- The Washington Times - Tuesday, January 28, 2003

It's not Marion Barry, stupid. No doubt, the former D.C. mayor is living to regret his infamous statement urging white folks to "get over it." The love-him-or-hate-him lightning rod politician is not alone. More than a half a million disenfranchised residents of the District wish Mr. Barry could take back that scolding, too.
It's clear that all who call the Last Colony home will forever suffer the consequences of having voted for the People's Prodigal Prince.
Comes now the Union Leader newspaper of Manchester, N.H., to disdain the District for a debatable proposal to push the D.C. presidential primary ahead of its state's dated starting line, although the presidential contenders cross the finish line at 1600 Pennsylvania Ave. NW, Washington, D.C.
Don't most races run full circle, start where they end? How dare New Hampshire's polemicists punch the nation's capital? Because the District is not a state? No. Because the District is overwhelmingly Democratic? No. Because the District has only three electoral votes in the presidential election? No.
The Union Leader's editorial, titled "Worst in the Nation," declared: "We think the case against D.C. getting the first primary can be made in two words: Marion Barry." Huh? Will the Barry bashing never end?
Now I ask you, when was the last time you saw Marion Barry doing anything but avoiding his estranged wife, Cora Masters Barry? It wasn't Marion Barry who put this city back into a $323 million budget hole. It wasn't Marion Barry who submitted fake signatures on his petitions to be re-elected. It wasn't Marion Barry with whom residents are angry because crime is creeping back up and they can't get the police to respond to a routine call for help. It wasn't under Marion Barry's watch that the Washington Teachers Union spending scandal erupted. It wasn't under Marion Barry's watch that the city's health care delivery system collapsed. It wasn't under Marion Barry's watch that poor people were pushed out to corral "urban pioneers."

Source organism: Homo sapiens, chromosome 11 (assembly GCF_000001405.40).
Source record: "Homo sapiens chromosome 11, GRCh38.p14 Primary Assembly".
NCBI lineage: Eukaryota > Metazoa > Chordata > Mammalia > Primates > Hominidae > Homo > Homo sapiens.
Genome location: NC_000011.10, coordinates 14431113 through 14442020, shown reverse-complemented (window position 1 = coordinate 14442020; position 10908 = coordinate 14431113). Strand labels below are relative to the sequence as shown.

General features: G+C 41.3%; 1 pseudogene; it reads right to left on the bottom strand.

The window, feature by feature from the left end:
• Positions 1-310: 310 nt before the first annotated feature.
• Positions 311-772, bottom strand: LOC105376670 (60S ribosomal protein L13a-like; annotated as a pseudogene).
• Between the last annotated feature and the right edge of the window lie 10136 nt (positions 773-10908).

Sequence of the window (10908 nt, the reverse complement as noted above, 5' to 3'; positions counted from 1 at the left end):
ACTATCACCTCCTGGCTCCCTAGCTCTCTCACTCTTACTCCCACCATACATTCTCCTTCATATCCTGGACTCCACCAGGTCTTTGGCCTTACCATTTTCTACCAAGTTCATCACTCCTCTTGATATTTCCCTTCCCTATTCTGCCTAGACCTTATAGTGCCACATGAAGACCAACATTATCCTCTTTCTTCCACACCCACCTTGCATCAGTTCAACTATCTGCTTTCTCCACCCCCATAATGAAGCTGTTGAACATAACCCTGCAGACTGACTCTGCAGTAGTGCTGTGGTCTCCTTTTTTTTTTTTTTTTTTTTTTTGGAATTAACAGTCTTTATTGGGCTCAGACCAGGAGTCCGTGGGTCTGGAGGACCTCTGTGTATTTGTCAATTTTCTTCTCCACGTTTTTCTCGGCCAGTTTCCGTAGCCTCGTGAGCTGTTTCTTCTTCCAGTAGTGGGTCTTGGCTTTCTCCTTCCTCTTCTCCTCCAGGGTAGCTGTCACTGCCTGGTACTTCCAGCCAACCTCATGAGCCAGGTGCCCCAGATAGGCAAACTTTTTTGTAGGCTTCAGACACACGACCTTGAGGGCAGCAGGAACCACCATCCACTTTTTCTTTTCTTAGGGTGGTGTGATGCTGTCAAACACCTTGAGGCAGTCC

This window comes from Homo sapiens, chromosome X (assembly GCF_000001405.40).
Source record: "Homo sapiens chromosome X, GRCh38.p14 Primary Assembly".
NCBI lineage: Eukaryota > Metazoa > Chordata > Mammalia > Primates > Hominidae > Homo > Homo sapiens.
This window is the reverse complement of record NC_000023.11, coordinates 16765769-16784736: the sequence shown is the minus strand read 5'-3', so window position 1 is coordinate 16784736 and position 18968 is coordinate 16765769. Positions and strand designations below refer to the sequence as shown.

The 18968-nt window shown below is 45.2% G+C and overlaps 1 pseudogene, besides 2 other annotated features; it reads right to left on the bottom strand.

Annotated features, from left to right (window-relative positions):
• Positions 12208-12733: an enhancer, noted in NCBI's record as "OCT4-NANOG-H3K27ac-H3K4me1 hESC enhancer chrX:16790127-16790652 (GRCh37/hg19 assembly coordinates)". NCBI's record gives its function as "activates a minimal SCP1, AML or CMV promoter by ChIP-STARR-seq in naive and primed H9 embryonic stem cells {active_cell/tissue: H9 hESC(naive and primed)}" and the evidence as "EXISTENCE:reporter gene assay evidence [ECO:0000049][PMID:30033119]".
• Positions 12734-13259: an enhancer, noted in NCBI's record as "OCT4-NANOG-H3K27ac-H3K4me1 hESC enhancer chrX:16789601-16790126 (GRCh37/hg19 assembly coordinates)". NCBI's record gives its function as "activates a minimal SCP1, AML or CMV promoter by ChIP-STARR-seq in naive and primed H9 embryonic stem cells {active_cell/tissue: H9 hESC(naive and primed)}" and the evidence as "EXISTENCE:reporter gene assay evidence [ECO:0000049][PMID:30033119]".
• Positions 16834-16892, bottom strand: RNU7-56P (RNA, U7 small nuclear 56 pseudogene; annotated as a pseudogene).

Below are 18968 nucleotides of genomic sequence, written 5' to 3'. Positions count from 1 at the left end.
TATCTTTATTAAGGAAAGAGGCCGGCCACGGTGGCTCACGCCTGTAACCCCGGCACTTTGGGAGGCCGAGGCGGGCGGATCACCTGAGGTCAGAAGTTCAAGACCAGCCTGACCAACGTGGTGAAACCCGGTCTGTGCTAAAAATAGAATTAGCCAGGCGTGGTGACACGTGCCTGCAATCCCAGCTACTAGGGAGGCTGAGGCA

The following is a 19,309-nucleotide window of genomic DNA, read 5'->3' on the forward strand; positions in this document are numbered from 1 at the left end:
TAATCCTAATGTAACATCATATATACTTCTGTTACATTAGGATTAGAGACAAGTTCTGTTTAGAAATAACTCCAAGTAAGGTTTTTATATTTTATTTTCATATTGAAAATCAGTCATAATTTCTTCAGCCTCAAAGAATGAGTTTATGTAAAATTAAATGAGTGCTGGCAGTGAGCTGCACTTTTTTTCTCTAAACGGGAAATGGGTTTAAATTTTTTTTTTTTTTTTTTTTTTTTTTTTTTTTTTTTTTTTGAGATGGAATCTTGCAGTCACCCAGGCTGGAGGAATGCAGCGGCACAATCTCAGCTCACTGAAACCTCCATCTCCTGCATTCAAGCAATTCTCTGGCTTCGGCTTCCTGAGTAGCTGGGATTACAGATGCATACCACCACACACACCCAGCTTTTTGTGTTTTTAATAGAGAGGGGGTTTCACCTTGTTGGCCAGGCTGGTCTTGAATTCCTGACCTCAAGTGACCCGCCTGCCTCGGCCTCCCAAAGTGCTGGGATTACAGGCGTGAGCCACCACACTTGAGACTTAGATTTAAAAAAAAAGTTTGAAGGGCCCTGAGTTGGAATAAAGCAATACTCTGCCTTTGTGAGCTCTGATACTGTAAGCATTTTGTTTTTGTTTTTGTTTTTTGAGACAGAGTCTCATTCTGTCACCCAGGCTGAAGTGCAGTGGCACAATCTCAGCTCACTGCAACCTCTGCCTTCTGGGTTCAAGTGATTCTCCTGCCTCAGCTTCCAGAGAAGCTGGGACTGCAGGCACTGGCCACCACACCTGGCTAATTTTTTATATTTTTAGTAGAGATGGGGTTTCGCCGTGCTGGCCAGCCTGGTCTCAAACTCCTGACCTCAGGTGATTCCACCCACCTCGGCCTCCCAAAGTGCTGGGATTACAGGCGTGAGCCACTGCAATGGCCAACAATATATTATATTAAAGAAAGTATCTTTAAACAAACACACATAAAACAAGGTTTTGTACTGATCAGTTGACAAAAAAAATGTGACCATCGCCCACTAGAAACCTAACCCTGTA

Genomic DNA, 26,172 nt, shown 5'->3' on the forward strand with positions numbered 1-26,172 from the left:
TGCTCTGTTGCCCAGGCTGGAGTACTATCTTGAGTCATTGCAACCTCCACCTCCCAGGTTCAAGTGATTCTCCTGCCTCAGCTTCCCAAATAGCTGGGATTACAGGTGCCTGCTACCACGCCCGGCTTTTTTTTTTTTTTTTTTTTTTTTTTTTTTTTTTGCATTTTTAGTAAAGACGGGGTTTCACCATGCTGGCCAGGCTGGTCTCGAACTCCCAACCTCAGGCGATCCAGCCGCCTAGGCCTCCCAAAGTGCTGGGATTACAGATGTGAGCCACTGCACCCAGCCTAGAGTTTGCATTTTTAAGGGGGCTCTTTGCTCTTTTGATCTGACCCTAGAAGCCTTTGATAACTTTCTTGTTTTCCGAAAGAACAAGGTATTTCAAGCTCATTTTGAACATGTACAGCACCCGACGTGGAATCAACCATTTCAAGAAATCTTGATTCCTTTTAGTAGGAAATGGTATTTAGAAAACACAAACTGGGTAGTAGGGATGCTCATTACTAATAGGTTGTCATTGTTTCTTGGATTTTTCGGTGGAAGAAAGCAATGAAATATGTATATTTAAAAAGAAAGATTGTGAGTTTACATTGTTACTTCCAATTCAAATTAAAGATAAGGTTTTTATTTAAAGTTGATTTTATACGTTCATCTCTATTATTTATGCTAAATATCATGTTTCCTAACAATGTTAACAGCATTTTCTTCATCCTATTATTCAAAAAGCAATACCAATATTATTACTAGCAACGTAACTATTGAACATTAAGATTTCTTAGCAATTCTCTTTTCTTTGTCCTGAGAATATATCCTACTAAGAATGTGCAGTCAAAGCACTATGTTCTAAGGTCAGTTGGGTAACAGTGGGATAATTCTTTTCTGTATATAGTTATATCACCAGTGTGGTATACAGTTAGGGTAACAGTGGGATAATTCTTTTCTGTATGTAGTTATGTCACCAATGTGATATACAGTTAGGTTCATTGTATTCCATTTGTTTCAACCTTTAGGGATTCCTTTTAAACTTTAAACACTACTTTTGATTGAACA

The Union Leader's dated diatribe stated, "There is just something unsavory about holding the first primary at the national seat of government." For one thing, "Electorally speaking, the residents of D.C. don't exactly have a stellar track record." Who does? He who is without sin cast the first vote.
Now the Union Leader might have a point about D.C. voters' judgment in picking some of its political leaders. After all, they voted for Mayor Anthony A. Williams out of fear of yet another Barry redemption. The ghost of Marion Barry does loom large for some, which is why they are willing to ignore the messes of Teflon Tony, who slips from one embarrassing ethical scandal to slide into another. Not to worry. There's D.C. Delegate Eleanor Holmes Norton for correct balance.
And there's Jack Evans, the Ward 2 D.C. Council member who plans to introduce a bill seeking the presidential primary date change from May to Jan. 10 to make the District the "first in the nation." The "first in the nation" campaign was spearheaded by D.C. voting-rights advocates primarily with the D.C. Democracy Fund as a means of shining a national spotlight on D.C. residents' undemocratic "taxation without representation" status.
One of those tireless advocates, Timothy Cooper, said the Union Leader got it half right because "the political status of the nearly 600,000 residents of Washington, D.C., is just that the worst in the nation." Mr. Cooper said, "It's time for the presidential candidates of both parties to confront America's less-than-stellar track record on its treatment of D.C. residents."
The Union Leader also assailed all D.C. residents for being either politicians or federal employees who "don't exactly represent the views of the average American taxpayer." "In fact, there's probably no other city in the country less representative of America than Washington," it said.
In fact, there's probably nothing further from the truth. The Union Leader ought to read a U.S. census report. D.C. residents are definitely far less represented with no vote or voice in Congress, as Mr. Cooper pointed out in his letter to Union Leader editors. Yet its diverse populace is far more representative of the real demographics of this multicultural nation than "homogenous" New Hampshire, as Mr. Evans noted.
Pull out an atlas. Where is New Hampshire exactly? And, exactly who lives there? Don't think you'll find too many folks who look like me in that wintry white hinterland.
Bet you won't find any hotbed of divergent debate searing that remote landscape either.
Mr. Evans rightly argues that it is "anachronistic" to hold the first presidential primary in New Hampshire. That's not all.
The New Hampshire primary is as outdated and outmoded as continuing to cast criticism across the District of Columbia and holding its residents hostage because of a fabled fallen man who today is a threat to no one but himself.
This incessant Barry bashing is a thinly veiled political ploy whose time has come and gone. And, some folks just need to get over it.

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